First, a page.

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This box of skulls is a case in point. Who were they? Why were they here? Well, there is no written account or clear definite answer, but there are two stories attached to them which our boat captain recounted.  The first, that South China Sea pirates sailing under the guise of spice traders tried to double cross some of the local river people.  A big mistake, as they soon discovered, at the hands of the fearless head-hunters.

The second tale tells of Japanese WWII forces reached the rivers and jungle of Borneo during the Japanese drive to rule Asia and the Pacific. Fierce fighting left these remains, the might of the Japanese Army crushed on this occasion.

Whether either story is true will probably never be reliably verified. Either way, the skulls are believed to be haunted.  Local people are very superstitious, believing that to touch them would bring immense bad luck.

If my conveyance of the two scenarios seems sketchy, that is because they are sketchy in the first place.  There is very little written history here, no real culture of traditional story telling as far as I can tell, and there seems to be very little that has passed down through the generations.

Since my trip to see the skulls, I have been wondering how many young Bruneians have any interest or knowledge in this story from their past.  Bruneians are very proud to be Bruneian, very proud of their faith, very proud of their country.  But having tried talking with some of the locals about their culture and history, there just doesn’t seem to be a sense of importance attached to it.  Almost as if what is past is past, gone and therefore no longer of importance.

These past few days I have seen ‘lest we forget’ written so many times in the context of too many wars and the lives they have cost over the past hundred years.  And I wholeheartedly agree with the principle of remembrance.  A national sense of consciousness and memory – whether out of horror, sadness or pride – seems crucial for shaping individual and community identity and integrity. So it feels really alien to be in a country where it is less a case of forgetting than just not every really registering in the first place.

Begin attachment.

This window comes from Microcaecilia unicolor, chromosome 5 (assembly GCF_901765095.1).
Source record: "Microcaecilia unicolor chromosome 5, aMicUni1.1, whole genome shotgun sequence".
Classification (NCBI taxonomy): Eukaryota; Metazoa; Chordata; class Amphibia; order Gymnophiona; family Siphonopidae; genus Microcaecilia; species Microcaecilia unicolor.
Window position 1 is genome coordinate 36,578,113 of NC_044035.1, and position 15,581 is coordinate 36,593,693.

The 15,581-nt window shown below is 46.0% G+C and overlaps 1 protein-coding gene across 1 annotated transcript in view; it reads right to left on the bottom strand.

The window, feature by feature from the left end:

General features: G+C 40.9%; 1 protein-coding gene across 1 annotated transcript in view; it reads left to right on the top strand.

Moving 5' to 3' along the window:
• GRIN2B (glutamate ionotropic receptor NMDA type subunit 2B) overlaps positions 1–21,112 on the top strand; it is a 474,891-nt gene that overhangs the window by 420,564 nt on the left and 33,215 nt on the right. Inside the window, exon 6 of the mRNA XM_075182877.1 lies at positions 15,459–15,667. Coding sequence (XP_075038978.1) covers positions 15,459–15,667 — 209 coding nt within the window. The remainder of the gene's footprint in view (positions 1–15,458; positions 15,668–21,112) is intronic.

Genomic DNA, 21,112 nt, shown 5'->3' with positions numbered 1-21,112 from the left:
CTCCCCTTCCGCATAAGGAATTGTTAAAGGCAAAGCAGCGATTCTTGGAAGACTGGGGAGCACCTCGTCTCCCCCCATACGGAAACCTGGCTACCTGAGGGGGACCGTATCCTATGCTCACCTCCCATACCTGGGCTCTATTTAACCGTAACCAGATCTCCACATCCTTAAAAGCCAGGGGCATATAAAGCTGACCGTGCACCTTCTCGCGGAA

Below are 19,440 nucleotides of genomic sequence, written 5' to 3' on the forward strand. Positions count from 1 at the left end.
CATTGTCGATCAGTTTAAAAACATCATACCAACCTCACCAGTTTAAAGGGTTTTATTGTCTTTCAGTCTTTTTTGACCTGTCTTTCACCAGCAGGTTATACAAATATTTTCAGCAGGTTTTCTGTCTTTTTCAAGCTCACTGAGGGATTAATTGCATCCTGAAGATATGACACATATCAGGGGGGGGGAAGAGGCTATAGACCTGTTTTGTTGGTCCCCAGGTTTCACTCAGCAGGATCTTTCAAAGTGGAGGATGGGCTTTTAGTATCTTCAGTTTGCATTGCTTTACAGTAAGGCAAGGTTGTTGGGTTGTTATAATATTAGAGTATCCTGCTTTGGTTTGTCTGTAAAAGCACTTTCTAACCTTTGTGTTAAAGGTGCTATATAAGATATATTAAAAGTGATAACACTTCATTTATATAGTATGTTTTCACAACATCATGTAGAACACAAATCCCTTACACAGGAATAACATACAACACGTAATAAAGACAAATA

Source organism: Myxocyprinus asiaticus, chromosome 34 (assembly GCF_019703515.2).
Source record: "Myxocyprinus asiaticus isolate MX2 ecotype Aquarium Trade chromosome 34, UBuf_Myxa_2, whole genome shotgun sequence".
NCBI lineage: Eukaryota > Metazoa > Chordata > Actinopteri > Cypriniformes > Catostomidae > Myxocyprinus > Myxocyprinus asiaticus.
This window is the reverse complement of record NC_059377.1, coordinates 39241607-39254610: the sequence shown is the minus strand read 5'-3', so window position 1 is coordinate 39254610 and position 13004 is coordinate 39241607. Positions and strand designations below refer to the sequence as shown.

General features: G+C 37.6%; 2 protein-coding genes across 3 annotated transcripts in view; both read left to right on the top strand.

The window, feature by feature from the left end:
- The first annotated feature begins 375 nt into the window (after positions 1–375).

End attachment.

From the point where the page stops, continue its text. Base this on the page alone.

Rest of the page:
Preserved (transitive verb).

  • to keep safe from injury, peril, harm, or destruction
  • to keep alive, intact, or free from decay
  • to keep in perfect or unaltered condition; maintain unchanged
  • to keep or save from decomposition
  • to keep alive or in existence; make lasting
  • to keep safe from harm or injury; protect or spare
  • to keep up; maintain (for example, historical monuments).

Derivation: Middle English, from Medieval Latin praeservare, prae- + servare to keep, guard, observe.  First Known Use: 14th century.


Although I don’t know who, someone went to the trouble of collecting and displaying the skulls, so they obviously thought that they were important enough to be preserved.  Yet I suspect that in thirty years time the skulls will be long gone and the story will be lost forever.

Preservation of our cultural identity, our historical and cultural roots, takes more than just putting something in a box.  We have to keep the story alive too.  Preserved through our words and story telling.  It is one of my reasons to write, as well as to read.  So it saddens me that there are probably hundreds of similar stories and artefacts that have been lost, in Brunei alone.  We need these stories, to weave our rich tapestry of global culture, understanding, language and identity.  Remembering the past is as important as embracing the future.


Broken but not beaten.

With photography, like any hobby or passion, you are naturally drawn towards certain subjects more than others.  So when I saw that Ailsa’s theme this week was ‘broken‘ my heart sank.  I tend to go for uplifting rather than gritty…why would I take photographs of broken things?!  I couldn’t really think of any relevant shots in my archives, so assumed that this week I’d be skipping the challenge.